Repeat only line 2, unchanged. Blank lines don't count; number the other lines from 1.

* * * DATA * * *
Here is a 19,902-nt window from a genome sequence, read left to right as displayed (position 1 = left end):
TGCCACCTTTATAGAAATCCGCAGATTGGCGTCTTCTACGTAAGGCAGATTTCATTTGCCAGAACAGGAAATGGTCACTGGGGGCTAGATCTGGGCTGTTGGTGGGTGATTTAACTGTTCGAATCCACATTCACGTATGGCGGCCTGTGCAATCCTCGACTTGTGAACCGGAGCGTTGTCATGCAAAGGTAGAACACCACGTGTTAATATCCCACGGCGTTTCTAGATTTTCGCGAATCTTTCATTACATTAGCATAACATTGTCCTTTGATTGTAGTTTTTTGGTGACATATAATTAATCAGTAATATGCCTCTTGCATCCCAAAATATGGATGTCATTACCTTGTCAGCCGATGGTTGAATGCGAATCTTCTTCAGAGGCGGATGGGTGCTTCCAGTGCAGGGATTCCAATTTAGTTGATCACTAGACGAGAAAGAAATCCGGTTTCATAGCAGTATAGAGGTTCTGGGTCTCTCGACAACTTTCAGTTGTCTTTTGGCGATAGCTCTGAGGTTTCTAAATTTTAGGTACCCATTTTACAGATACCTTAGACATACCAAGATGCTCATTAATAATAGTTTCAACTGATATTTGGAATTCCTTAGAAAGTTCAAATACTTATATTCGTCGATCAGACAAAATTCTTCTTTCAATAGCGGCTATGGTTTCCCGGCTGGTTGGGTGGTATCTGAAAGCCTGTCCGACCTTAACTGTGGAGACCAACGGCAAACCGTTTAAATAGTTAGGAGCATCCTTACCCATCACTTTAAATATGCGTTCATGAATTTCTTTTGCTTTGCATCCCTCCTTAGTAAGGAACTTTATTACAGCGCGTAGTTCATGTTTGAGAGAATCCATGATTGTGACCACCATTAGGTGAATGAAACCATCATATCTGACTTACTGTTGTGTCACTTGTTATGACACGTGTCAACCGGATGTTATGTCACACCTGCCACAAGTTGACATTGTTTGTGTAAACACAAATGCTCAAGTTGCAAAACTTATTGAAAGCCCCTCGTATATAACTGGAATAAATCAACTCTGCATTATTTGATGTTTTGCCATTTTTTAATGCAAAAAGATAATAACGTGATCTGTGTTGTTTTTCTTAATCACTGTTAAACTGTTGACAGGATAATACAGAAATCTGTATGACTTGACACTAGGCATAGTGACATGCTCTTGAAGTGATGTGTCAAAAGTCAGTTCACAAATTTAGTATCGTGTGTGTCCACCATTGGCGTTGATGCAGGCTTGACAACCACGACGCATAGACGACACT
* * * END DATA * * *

TGCCACCTTTATAGAAATCCGCAGATTGGCGTCTTCTACGTAAGGCAGATTTCATTTGCCAGAACAGGAAATGGTCACTGGGGGCTAGATCTGGGCTGTTGGTGGGTGATTTAACTGTTCGAATCCACATTCACGTATGGCGGCCTGTGCAATCCTCGACTTGTGAACCGGAGCGTTGTCATGCAAAGGTAGAACACCACGTGTTAATATCCCACGGCGTTTCTAGATTTTCGCGAATCTTTCATTACATTAGCATAACATTGTCCTTTGATTGTAGTTTTTTGGTGACATATAATTAATCAGTAATATGCCTCTTGCATCCCAAAATATGGATGTCATTACCTTGTCAGCCGATGGTTGAATGCGAATCTTCTTCAGAGGCGGATGGGTGCTTCCAGTGCAGGGATTCCAATTTAGTTGATCACTAGACGAGAAAGAAATCCGGTTTCATAGCAGTATAGAGGTTCTGGGTCTCTCGACAACTTTCAGTTGTCTTTTGGCGATAGCTCTGAGGTTTCTAAATTTTAGGTACCCATTTTACAGATACCTTAGACATACCAAGATGCTCATTAATAATAGTTTCAACTGATATTTGGAATTCCTTAGAAAGTTCAAATACTTATATTCGTCGATCAGACAAAATTCTTCTTTCAATAGCGGCTATGGTTTCCCGGCTGGTTGGGTGGTATCTGAAAGCCTGTCCGACCTTAACTGTGGAGACCAACGGCAAACCGTTTAAATAGTTAGGAGCATCCTTACCCATCACTTTAAATATGCGTTCATGAATTTCTTTTGCTTTGCATCCCTCCTTAGTAAGGAACTTTATTACAGCGCGTAGTTCATGTTTGAGAGAATCCATGATTGTGACCACCATTAGGTGAATGAAACCATCATATCTGACTTACTGTTGTGTCACTTGTTATGACACGTGTCAACCGGATGTTATGTCACACCTGCCACAAGTTGACATTGTTTGTGTAAACACAAATGCTCAAGTTGCAAAACTTATTGAAAGCCCCTCGTATATAACTGGAATAAATCAACTCTGCATTATTTGATGTTTTGCCATTTTTTAATGCAAAAAGATAATAACGTGATCTGTGTTGTTTTTCTTAATCACTGTTAAACTGTTGACAGGATAATACAGAAATCTGTATGACTTGACACTAGGCATAGTGACATGCTCTTGAAGTGATGTGTCAAAAGTCAGTTCACAAATTTAGTATCGTGTGTGTCCACCATTGGCGTTGATGCAGGCTTGACAACCACGACGCATAGACGACACT